Archive for December 18th, 2007

The Takeover Panel has now given the Dutch and the Danes a deadline to make an offer for Scottish & Newcastle.

The consortium must announce a firm intention to make, or not to make, an offer before 12 noon on 21 January 2008.

Heineken and Carlberg claim to welcome this decision. I don’k know how deeply felt this welcome is.

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Another beer blogger

Check out Relentless Thirst, musings of a cerevisaphile. Some interesting thoughts about the American giant brewers moving into what they call craft beer, for excample. Cheers, Eric!

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The hype and the reality

Sometimes I am puzzled by the gap between the marketing hype for beers and reality as known to me – the beer itself. Usually this applies to mass market lagers where the elaborate ads spin a story about something else (anything else!) than the bland beer they are brewing.

But sometimes there are smaller breweries that go over the top. I bought a bottle of a barley wine from the Old Bear Brewery at the Pig’s Ear beer festival the other week. I later came across this glowing press release

Yorkshire’s Old Bear Brewery has taken the wraps of its latest creation – a 12.5% ABV ale that is thought to be Britain’s strongest regularly brewed bottled beer.
Duke of Brontë was created by head brewer Ian Cowling, and is described as light copper coloured, with a “smoky” flavour and warming after taste.
It was initially put together as a one-off draught brew for a music and beer festival in Derby earlier this year, and since then it has appeared at various beer festivals.
Ian Cowling has spent the past few months fine tuning the brew, and has now launched it in 330ml bottles, although it is available in cask form if requested.
He said: “The sheer strength of Duke of Brontë essentially dictates that it is best suited to bottling. It went down really well at the beer festivals, but once word got out we had many enquiries from specialist off-licences asking for it in bottles.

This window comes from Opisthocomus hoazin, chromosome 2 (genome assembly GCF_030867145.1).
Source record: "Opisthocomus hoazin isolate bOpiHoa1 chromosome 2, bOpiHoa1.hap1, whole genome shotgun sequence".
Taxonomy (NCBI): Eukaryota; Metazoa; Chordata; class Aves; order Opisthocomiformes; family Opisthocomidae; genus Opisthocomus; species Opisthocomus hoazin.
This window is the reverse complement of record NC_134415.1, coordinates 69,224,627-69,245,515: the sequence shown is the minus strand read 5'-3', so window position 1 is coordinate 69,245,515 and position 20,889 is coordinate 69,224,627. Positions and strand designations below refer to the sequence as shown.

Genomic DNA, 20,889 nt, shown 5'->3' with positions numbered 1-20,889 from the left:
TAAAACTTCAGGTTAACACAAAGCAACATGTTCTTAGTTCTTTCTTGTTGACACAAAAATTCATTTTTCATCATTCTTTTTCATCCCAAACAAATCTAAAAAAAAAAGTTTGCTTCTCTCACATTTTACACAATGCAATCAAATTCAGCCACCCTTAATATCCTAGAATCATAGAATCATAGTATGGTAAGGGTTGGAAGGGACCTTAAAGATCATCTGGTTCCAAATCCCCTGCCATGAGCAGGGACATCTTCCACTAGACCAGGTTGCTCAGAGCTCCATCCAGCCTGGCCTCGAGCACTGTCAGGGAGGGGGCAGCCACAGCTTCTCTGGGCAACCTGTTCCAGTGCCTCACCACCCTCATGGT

“I’m really proud of Duke of Brontë. We do a guest beer every month in addition to our regular range of seven ales, but it didn’t take us long to realised that we’d hit on something that was worth pursuing.

Well, I opened my bottle on Saturday, hoping for a decent beer. My tasting notes:

Hazy brown with a rapidly disappearing head. A strong tobacco flavour overpowering everything. It was impossible to finish.

Anyone else tried this?

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To India with an IPA

As most of you will know, beer writer Pete Brown has travelled from England to India via South America with a keg of IPA to recreate the journey these beers had 150 years ago.

He has documented the voyage in his blog, and there is a book to be published in 2009. A sampler from the blog:

So it was up to me to tap the keg. As the journos started to arrive, I attached the custom-built keg coupler and pushed down…

At this point I should probably mention that the function suite at the Deputy High Commission had just been extensively redecorated. The smell of fresh paint still filled the room. The suite wasn’t officially reopened yet, and was open early especially as a huge favour to us.

 more at Pete’s blog.

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The 2007 beer photo

This photo is nicked from Alan’s blog and Stonch’s blog, and it is the winner of the photo contest run by these two blogs over the last month or so. The picture is taken by John Lewinton and it’s called Two Pints of Bitter. Go over to the other blogs to see it in full size!

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